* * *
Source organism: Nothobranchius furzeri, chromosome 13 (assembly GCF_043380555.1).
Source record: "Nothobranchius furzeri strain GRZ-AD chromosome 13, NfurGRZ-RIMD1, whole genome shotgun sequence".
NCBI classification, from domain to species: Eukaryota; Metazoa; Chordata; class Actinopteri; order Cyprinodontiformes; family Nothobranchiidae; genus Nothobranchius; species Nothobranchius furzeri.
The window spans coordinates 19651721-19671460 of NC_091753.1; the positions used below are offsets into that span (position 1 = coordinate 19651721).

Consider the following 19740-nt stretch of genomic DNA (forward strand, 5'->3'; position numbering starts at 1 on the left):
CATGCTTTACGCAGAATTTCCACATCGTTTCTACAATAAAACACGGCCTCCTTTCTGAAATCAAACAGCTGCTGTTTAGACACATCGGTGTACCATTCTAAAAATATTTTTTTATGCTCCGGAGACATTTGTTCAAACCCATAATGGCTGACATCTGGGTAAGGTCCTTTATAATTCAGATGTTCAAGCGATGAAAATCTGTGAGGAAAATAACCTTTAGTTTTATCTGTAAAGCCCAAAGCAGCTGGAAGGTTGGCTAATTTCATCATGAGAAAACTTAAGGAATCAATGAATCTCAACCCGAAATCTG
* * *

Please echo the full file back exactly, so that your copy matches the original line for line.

Source organism: Nothobranchius furzeri, chromosome 13 (assembly GCF_043380555.1).
Source record: "Nothobranchius furzeri strain GRZ-AD chromosome 13, NfurGRZ-RIMD1, whole genome shotgun sequence".
NCBI classification, from domain to species: Eukaryota; Metazoa; Chordata; class Actinopteri; order Cyprinodontiformes; family Nothobranchiidae; genus Nothobranchius; species Nothobranchius furzeri.
The window spans coordinates 19651721-19671460 of NC_091753.1; the positions used below are offsets into that span (position 1 = coordinate 19651721).

Consider the following 19740-nt stretch of genomic DNA (forward strand, 5'->3'; position numbering starts at 1 on the left):
CATGCTTTACGCAGAATTTCCACATCGTTTCTACAATAAAACACGGCCTCCTTTCTGAAATCAAACAGCTGCTGTTTAGACACATCGGTGTACCATTCTAAAAATATTTTTTTATGCTCCGGAGACATTTGTTCAAACCCATAATGGCTGACATCTGGGTAAGGTCCTTTATAATTCAGATGTTCAAGCGATGAAAATCTGTGAGGAAAATAACCTTTAGTTTTATCTGTAAAGCCCAAAGCAGCTGGAAGGTTGGCTAATTTCATCATGAGAAAACTTAAGGAATCAATGAATCTCAACCCGAAATCTG